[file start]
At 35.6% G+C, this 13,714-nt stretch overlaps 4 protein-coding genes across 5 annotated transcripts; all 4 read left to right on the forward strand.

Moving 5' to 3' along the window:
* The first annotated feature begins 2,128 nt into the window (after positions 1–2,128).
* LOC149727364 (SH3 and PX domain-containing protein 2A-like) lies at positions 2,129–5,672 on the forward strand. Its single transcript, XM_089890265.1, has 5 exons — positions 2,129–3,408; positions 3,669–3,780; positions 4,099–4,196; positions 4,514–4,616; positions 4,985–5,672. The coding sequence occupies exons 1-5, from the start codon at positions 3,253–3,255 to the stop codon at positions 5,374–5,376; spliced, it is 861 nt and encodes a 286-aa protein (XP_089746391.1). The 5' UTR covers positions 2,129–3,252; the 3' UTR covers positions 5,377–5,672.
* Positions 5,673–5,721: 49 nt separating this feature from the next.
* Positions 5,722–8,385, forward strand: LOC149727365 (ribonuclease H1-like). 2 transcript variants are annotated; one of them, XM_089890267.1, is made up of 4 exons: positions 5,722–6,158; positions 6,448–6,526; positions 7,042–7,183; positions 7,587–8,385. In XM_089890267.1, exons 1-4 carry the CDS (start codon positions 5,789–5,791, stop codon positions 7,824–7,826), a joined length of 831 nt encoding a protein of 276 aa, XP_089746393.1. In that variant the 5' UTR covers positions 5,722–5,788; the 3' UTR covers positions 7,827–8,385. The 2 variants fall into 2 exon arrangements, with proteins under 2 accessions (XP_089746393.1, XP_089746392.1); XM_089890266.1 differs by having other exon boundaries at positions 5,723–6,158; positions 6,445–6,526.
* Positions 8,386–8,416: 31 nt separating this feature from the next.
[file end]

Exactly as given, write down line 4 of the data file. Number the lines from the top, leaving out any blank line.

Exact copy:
* LOC149727364 (SH3 and PX domain-containing protein 2A-like) lies at positions 2,129–5,672 on the forward strand. Its single transcript, XM_089890265.1, has 5 exons — positions 2,129–3,408; positions 3,669–3,780; positions 4,099–4,196; positions 4,514–4,616; positions 4,985–5,672. The coding sequence occupies exons 1-5, from the start codon at positions 3,253–3,255 to the stop codon at positions 5,374–5,376; spliced, it is 861 nt and encodes a 286-aa protein (XP_089746391.1). The 5' UTR covers positions 2,129–3,252; the 3' UTR covers positions 5,377–5,672.